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Moment of truth arrives for Pitt in ACC title game

Jerry DiPaola
| Friday, Nov. 30, 2018, 6:31 p.m.
Pitt’s offensive linemen and other blockers will have to keep quarterback Kenny Pickett from running for his life against Clemson.
Chaz Palla | Tribune-Review
Pitt’s offensive linemen and other blockers will have to keep quarterback Kenny Pickett from running for his life against Clemson.

CHARLOTTE, N.C. — No matter what the Vegas wise guys say, Pitt and Clemson will line up and play the ACC championship game Saturday night, anyway.

Pitt is a 27 1 2 -point underdog to No. 2 Clemson, but coach Pat Narduzzi said Friday at Bank of America Stadium that football is about more than physical ability.

“We can take all the measureables, but the one thing you can’t measure is what’s inside that heart,” he said. “Our kids are going to play wlth a lot of heart, a lot of effort.

“In Pittsburgh, we have a lot of toughness. That’s what I expect to get out of our football team.”

Pitt gets the chance to make — maybe even change — history, considering a Clemson loss could turn the College Football Playoff field upside down.

Win or lose, it will be a historic night for the Pitt program that has sought relevance for many years and gets the opportunity to play in a conference title game for the first time.

You can argue Pitt hasn’t played in a game that carried this much significance since the Sugar Bowl on Jan. 1, 1982 — Dan Marino to John Brown. That was only a bowl game. This is for the championship of a Power 5 conference.

How can Pitt upset a team that might be No. 1 not long after the dawn of the new year? Here are three ways Pitt can win and three ways it can lose:

1. Play the perfect game

Impossible? Maybe not against Clemson, but Pitt needs to try, or this game could get out of hand.

The key is to limit Clemson’s possessions, not give them extra swings at the pinata.

Pitt has compiled a plus-5 turnover ratio this season (fourth best in the ACC), thanks to quarterback Kenny Pickett. He is working on a streak of 132 consecutive throws without a pick.

Perfection also includes a nice balance between running and passing, something similar — or perhaps better — than what evolved at Wake Forest. Pickett threw for 316 yards, and Qadree Ollison and Darrin Hall combined to rush for 96 but Wake Forest did not field an elite defense.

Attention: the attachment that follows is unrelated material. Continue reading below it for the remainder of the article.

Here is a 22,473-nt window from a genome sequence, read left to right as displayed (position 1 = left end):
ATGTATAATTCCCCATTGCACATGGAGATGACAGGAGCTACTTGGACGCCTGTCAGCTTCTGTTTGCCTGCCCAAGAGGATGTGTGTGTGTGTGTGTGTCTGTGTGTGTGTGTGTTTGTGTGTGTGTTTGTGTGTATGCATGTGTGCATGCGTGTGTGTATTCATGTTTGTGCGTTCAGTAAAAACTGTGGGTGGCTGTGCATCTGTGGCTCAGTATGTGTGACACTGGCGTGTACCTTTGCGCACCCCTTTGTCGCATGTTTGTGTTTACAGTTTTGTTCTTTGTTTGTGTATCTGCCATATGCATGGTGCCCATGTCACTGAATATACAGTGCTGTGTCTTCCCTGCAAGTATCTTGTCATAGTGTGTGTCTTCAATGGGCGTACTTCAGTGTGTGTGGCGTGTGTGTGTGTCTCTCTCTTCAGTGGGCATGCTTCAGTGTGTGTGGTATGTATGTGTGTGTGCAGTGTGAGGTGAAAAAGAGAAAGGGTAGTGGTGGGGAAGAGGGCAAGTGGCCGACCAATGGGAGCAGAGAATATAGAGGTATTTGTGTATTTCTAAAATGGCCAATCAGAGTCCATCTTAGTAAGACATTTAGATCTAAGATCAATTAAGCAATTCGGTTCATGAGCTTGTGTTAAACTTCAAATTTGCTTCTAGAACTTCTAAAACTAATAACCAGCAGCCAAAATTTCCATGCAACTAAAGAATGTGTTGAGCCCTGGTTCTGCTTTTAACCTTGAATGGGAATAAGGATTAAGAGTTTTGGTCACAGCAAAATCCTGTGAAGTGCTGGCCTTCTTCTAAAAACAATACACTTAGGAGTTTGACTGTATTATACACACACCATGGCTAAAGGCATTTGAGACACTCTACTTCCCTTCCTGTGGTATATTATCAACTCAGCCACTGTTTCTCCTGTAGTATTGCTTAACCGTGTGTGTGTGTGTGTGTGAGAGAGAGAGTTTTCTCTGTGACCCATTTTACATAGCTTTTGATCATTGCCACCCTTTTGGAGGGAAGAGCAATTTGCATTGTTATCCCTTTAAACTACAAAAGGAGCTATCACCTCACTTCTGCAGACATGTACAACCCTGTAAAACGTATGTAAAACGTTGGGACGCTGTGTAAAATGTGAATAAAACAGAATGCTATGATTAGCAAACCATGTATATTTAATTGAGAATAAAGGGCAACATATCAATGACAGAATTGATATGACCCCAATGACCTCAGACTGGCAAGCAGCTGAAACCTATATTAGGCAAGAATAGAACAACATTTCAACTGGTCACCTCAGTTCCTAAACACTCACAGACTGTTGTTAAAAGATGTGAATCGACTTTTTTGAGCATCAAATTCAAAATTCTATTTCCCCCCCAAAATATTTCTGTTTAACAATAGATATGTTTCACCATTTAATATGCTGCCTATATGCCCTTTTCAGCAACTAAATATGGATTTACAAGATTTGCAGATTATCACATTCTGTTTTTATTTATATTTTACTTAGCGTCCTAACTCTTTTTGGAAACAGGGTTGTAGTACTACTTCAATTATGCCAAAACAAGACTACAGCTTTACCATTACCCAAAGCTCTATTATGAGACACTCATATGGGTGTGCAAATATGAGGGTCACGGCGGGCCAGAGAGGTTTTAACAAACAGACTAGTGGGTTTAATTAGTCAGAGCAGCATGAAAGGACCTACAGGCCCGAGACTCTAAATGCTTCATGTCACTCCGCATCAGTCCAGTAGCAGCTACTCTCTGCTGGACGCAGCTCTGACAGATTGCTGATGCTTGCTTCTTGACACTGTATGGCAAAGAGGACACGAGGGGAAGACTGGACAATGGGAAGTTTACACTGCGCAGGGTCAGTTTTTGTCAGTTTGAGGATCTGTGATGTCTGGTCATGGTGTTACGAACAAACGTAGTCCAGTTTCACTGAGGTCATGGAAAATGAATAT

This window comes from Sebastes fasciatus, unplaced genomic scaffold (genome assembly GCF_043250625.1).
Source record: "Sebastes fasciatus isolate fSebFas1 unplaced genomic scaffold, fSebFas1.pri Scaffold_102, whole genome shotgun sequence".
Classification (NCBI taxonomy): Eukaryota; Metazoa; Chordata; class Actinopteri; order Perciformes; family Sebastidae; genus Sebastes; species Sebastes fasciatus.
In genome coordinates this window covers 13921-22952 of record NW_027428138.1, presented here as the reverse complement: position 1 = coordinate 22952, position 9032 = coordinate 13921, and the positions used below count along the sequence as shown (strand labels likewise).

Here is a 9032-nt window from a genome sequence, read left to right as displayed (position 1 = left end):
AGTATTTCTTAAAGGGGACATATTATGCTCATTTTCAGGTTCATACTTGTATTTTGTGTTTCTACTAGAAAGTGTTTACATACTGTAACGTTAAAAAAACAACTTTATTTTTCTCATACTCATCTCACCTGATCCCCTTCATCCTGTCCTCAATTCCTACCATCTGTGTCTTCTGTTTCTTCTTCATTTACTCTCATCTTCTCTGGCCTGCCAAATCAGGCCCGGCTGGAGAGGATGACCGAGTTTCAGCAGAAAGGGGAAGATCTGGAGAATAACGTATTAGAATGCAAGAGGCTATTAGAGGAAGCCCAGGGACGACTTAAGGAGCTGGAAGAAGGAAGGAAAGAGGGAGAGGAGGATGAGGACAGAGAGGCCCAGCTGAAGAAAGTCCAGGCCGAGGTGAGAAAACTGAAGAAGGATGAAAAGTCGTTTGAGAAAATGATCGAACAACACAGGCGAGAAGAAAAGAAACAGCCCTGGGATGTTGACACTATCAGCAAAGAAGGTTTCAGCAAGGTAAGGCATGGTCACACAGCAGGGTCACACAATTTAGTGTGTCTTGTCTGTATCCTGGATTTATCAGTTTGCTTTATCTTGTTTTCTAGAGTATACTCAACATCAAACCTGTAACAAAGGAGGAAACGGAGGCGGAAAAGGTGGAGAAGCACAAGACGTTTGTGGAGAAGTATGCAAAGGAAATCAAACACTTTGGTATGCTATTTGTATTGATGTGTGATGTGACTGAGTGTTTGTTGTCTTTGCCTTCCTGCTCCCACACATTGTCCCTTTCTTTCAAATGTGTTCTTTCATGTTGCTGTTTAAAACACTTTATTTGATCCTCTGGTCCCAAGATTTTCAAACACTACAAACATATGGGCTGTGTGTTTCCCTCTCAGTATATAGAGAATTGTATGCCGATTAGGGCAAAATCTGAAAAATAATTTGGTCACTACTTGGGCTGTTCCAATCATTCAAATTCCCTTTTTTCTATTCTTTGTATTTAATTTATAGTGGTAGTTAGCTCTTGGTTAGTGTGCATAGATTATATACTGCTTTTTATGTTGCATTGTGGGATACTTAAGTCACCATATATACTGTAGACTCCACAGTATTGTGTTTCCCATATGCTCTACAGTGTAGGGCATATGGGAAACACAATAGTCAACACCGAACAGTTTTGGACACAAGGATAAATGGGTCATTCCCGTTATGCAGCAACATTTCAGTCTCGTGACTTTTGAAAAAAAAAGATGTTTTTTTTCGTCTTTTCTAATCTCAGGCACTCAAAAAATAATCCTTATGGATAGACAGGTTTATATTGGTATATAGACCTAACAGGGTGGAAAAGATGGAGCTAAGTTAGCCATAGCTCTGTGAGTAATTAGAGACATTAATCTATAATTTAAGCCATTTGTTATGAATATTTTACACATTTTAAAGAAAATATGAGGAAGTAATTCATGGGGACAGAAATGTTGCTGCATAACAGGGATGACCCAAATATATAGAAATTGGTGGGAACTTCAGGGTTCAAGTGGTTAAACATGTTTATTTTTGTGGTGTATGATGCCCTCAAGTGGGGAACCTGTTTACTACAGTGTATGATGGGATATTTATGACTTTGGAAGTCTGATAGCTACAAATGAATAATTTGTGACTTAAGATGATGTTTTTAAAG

Look out for Clemson’s “dancing bears,” Narduzzi’s term for the Tigers’ defensive linemen, three of whom earned first-team All-ACC honors.

“They’re big. They’re physical, and they’re fast,” Narduzzi said.

2. Keep the quarterback upright

The perfection Pitt needs to achieve must surface among its offensive linemen and anyone else protecting Pickett. He was sacked 10 times by Miami (six) and Penn State (four), and four other teams, including 2-10 North Carolina, dropped him three times.

Given time, Pickett can find his targets and deliver the ball with accuracy and authority. But when a pass rusher gets in his face before he can look downfield — and we’ve seen that happen on numerous occasions — the 20-year-old sophomore has no chance.

This might be the most difficult feat for Pitt to achieve. Not only does Clemson lead the ACC in run defense (84.8 yards per game), but its 43 sacks also top the conference.

But South Carolina amassed 600 yards, much of it procured by making big plays in the passing game. Championship teams make big plays downfield. That’s the only way to loosen Clemson’s stingy run defense.

3. Don’t get overwhelmed

With seniors in key positions on both sides of the ball, Pitt should not get swallowed up by the moment.

ACC officials are expecting a crowd about 10,000 under Bank of America Stadium’s 75,523 capacity, still a big, noisy throng.

Pitt played and won in front of 81,000 in Death Valley two years ago, and many of those players are still on the roster. There were 68,400 at Heinz Field for the Penn State game this year, 77,622 at Notre Dame and 59,606 at Miami.

Pitt must maintain its poise and not hurt itself with penalties. Only Florida State and Louisville committed more penalties than Pitt’s 87 in 12 games.

Clemson doesn’t need that type of help, and Pitt can’t win unless it keeps the yellow towels off Bank of American’s Bermuda grass.

Here’s how Clemson can win:

1. Let Trevor Lawrence use his gifted right arm

Lawrence is a freshman who won the job after four games, triggering senior Kelly Bryant’s plans to transfer.

It makes sense to attempt to disrupt Lawrence’s rhythm, but Narduzzi said, “He doesn’t get rattled too much.”

“You thought he might get rattled in that South Carolina game, big rivalry game.”

But Lawrence completed 27 of 36 passes for 393 yards, one touchdown and no picks.

“The guy is just smooth,” Narduzzi said. “This guy’s a future first-round quarterback, No. 1 pick. He’s got the best release I’ve ever seen.”

2. After showing off its passing game, turn to Travis Etienne

The Clemson running back is the ACC Player of the Year and the likely rushing champion, with 1,307 yards, far enough ahead of Ollison, the current runner-up with 1,134, to cruise to the ACC title.

Pitt beat Clemson two years ago by shutting down its running game, even while worrying about future first-round draft choice Deshaun Watson. Pitt needs more such magic this time.

3. Keep their eyes on the prize

Clemson defensive tackle Christian Wilkins said earlier this week some players may have eased up in their approach to the Pitt game two years ago.

Don’t expect that to happen Saturday. Clemson is headed to the College Football Playoff semifinals — maybe even win or lose — but winning the ACC matters because it will be the school’s fifth since 2011 and ACC-record fourth in a row.

Jerry DiPaola is a Tribune-Review staff writer. You can contact Jerry at jdipaola@tribweb.com or via Twitter @JDiPaola_Trib.

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